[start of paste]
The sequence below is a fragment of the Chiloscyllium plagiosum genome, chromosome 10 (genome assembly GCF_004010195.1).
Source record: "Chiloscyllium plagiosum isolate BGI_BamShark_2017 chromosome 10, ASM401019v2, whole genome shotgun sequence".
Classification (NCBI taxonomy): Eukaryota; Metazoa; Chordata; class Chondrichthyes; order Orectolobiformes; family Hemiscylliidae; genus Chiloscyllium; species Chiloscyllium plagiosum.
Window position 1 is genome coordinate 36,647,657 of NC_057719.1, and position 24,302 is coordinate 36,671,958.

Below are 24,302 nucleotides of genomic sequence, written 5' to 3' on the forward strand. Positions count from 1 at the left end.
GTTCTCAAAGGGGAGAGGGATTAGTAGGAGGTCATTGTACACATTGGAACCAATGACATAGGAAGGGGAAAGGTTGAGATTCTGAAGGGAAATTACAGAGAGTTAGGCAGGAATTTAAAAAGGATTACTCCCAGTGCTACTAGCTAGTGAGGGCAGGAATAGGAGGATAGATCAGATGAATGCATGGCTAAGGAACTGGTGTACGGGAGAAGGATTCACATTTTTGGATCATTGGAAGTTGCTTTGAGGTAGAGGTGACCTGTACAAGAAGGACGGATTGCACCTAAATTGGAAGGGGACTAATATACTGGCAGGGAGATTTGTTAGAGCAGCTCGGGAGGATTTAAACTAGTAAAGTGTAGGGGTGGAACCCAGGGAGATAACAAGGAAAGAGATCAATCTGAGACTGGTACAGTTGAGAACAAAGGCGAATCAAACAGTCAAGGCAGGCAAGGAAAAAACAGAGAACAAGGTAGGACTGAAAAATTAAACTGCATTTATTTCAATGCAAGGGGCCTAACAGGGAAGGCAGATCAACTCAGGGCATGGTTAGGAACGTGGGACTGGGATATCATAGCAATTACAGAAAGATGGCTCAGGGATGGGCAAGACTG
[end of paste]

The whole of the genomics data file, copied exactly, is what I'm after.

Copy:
The sequence below is a fragment of the Chiloscyllium plagiosum genome, chromosome 10 (genome assembly GCF_004010195.1).
Source record: "Chiloscyllium plagiosum isolate BGI_BamShark_2017 chromosome 10, ASM401019v2, whole genome shotgun sequence".
Classification (NCBI taxonomy): Eukaryota; Metazoa; Chordata; class Chondrichthyes; order Orectolobiformes; family Hemiscylliidae; genus Chiloscyllium; species Chiloscyllium plagiosum.
Window position 1 is genome coordinate 36,647,657 of NC_057719.1, and position 24,302 is coordinate 36,671,958.

Below are 24,302 nucleotides of genomic sequence, written 5' to 3' on the forward strand. Positions count from 1 at the left end.
GTTCTCAAAGGGGAGAGGGATTAGTAGGAGGTCATTGTACACATTGGAACCAATGACATAGGAAGGGGAAAGGTTGAGATTCTGAAGGGAAATTACAGAGAGTTAGGCAGGAATTTAAAAAGGATTACTCCCAGTGCTACTAGCTAGTGAGGGCAGGAATAGGAGGATAGATCAGATGAATGCATGGCTAAGGAACTGGTGTACGGGAGAAGGATTCACATTTTTGGATCATTGGAAGTTGCTTTGAGGTAGAGGTGACCTGTACAAGAAGGACGGATTGCACCTAAATTGGAAGGGGACTAATATACTGGCAGGGAGATTTGTTAGAGCAGCTCGGGAGGATTTAAACTAGTAAAGTGTAGGGGTGGAACCCAGGGAGATAACAAGGAAAGAGATCAATCTGAGACTGGTACAGTTGAGAACAAAGGCGAATCAAACAGTCAAGGCAGGCAAGGAAAAAACAGAGAACAAGGTAGGACTGAAAAATTAAACTGCATTTATTTCAATGCAAGGGGCCTAACAGGGAAGGCAGATCAACTCAGGGCATGGTTAGGAACGTGGGACTGGGATATCATAGCAATTACAGAAAGATGGCTCAGGGATGGGCAAGACTG